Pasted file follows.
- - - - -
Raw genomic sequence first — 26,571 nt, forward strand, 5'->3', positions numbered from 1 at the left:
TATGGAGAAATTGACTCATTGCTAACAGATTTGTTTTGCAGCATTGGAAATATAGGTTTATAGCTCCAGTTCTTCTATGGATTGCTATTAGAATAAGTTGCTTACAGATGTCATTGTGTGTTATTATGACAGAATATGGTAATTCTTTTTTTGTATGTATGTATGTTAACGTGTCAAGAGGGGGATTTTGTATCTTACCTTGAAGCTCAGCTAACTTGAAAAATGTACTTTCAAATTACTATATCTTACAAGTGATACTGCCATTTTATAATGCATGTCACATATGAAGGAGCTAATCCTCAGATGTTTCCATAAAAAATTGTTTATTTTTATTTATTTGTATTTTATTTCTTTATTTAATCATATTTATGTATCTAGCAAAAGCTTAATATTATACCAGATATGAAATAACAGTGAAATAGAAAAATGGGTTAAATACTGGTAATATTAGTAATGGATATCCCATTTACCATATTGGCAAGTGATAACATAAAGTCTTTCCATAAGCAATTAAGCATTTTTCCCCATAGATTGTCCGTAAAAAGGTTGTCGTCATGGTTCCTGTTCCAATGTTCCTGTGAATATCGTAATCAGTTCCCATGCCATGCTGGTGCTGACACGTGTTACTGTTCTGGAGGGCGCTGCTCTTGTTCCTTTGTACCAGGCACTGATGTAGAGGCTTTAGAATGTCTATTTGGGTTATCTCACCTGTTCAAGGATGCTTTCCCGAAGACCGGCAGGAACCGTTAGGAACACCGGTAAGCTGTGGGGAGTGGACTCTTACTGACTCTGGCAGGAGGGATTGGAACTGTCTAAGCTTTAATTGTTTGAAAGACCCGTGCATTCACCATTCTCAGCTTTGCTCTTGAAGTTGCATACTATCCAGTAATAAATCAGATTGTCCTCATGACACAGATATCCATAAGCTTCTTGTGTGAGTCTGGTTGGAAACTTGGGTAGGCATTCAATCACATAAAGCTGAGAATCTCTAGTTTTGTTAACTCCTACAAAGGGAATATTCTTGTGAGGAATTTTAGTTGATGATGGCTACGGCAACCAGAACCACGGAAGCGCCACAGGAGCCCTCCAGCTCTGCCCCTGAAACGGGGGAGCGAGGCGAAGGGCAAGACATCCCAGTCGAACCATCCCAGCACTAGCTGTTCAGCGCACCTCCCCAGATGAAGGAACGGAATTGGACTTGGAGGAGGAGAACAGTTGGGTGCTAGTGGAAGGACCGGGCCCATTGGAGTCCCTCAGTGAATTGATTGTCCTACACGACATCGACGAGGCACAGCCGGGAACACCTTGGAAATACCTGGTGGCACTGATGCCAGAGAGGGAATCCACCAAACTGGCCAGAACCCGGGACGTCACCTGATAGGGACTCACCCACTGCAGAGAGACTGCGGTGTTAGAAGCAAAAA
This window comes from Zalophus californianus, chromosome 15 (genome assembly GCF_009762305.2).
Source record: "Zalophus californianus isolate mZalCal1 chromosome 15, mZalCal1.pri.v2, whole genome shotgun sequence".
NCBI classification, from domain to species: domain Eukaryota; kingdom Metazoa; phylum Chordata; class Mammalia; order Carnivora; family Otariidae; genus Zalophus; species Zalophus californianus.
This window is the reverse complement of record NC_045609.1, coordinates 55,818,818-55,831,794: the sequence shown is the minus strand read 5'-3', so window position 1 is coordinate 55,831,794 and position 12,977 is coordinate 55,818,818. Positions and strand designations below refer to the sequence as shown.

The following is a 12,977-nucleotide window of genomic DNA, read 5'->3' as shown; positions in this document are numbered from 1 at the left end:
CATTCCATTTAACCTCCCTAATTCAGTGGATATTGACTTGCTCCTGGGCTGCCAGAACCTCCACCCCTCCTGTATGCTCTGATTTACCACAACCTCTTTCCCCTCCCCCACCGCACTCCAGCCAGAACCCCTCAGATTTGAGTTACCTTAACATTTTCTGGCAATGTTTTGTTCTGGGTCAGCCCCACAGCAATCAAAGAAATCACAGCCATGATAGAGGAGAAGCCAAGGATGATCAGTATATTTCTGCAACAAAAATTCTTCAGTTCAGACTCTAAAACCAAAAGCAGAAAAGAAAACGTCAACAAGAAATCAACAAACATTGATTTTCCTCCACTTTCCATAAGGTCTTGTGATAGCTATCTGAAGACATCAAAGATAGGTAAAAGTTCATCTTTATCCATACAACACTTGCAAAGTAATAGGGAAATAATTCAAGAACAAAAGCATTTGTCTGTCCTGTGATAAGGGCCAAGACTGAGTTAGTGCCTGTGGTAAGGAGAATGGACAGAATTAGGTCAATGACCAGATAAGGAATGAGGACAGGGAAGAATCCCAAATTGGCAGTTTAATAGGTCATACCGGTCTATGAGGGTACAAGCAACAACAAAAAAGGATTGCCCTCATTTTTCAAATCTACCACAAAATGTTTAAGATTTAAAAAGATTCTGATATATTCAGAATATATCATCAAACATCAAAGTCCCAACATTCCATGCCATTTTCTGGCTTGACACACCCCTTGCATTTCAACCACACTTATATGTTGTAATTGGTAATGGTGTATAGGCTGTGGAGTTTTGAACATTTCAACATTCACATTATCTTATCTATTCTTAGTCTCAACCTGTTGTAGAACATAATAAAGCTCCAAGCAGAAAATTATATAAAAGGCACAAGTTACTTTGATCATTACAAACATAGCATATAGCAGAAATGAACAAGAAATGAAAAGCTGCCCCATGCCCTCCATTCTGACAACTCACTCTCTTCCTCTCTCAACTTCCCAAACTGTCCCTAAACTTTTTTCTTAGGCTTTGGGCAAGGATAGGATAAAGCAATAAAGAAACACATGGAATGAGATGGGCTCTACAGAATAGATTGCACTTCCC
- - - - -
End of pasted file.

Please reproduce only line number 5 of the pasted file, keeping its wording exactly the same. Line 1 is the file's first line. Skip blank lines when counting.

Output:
NCBI classification, from domain to species: domain Eukaryota; kingdom Metazoa; phylum Chordata; class Mammalia; order Carnivora; family Otariidae; genus Zalophus; species Zalophus californianus.